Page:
Atlanta skyline

Atlanta ranks 16 on list of top 50 healthiest cities

The city of Atlanta was ranked the 16th healthiest metropolitan area in the United States, according to the American College of Sports Medicine’s 2014 American Fitness Index (AFI).

Walt Thompson, associate dean for graduate studies and research in Georgia State University’s College of Education & Human Development, chair of the AFI Advisory Board and an author of the report, said the annual index incorporates numerous health factors into a city’s ranking, including preventive health behaviors, levels of chronic disease, health care access and community resources and policies that support physical activity.

Washington, D.C., topped the list this year, ranking just above Minneapolis-St. Paul, which held the top spot for the last three years. The U.S. capitol’s high percentage of people bicycling, walking or taking public transit to work, large numbers of farmers markets and recreation centers, and its low death rates for diabetes and cardiovascular disease helped it reach the No. 1 spot.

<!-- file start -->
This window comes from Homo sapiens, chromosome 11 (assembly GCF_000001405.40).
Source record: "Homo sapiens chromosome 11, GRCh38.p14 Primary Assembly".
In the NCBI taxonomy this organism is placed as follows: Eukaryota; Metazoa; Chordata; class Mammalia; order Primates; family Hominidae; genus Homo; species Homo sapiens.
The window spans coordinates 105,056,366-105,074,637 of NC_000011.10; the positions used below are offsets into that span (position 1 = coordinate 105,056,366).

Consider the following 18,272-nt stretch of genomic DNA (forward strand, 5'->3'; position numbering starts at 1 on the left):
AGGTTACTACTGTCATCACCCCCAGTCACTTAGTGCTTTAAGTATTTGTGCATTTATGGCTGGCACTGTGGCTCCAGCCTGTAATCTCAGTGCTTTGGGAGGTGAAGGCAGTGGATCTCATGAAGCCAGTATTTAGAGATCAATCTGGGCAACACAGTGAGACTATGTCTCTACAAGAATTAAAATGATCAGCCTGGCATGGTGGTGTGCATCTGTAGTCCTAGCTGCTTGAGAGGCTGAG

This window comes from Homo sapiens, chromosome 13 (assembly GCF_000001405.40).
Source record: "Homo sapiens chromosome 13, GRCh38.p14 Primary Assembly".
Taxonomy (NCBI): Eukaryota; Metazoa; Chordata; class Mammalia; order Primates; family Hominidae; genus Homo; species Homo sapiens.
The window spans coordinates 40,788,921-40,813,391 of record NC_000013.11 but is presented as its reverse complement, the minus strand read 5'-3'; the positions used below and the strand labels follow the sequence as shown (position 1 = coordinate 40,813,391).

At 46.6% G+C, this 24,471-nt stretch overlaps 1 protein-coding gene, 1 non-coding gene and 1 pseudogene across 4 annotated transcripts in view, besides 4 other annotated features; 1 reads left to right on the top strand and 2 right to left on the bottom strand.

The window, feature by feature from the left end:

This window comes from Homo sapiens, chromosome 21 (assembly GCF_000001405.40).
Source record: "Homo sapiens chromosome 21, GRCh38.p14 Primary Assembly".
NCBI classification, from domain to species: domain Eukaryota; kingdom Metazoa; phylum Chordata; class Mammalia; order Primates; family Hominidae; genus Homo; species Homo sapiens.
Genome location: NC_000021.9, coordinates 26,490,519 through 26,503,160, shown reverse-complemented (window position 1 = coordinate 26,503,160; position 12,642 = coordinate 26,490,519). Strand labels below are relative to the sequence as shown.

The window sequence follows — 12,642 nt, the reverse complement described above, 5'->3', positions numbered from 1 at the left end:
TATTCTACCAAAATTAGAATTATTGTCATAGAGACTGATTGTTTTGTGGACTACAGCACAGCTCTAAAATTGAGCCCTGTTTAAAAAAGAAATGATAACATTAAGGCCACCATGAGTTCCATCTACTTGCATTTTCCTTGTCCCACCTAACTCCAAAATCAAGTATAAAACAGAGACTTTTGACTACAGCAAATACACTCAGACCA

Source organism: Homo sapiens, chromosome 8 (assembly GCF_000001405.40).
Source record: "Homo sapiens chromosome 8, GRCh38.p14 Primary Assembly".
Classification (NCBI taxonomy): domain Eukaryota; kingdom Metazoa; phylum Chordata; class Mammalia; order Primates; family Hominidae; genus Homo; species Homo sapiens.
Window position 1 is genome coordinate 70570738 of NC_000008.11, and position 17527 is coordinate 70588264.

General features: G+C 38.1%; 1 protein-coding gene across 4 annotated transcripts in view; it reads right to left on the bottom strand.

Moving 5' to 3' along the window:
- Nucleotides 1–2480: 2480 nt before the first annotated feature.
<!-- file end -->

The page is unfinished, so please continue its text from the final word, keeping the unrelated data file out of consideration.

The city of Atlanta, which was previously ranked 21st in 2012 and 2013, has seen an increase in the number of parks and recreation spaces, such as the Atlanta Beltline project and the renovation of downtown and midtown parks, which likely helped it jump in the rankings.

Atlanta does have some room to improve, though. Its high percentages of people who smoke, have diabetes and asthma impacted its score, as well as its low percentage of residents taking public transportation to work and eating more than two fruits a day.

“We still need greater access to fresh fruits and vegetables by inviting more farmers markets into the city,” Thompson said. “We need to get physical education back into our middle and high schools by requiring that each student get 30 minutes of structured physical activity every day, and we should consider broadening smoking bans.”

For more information about the index, visit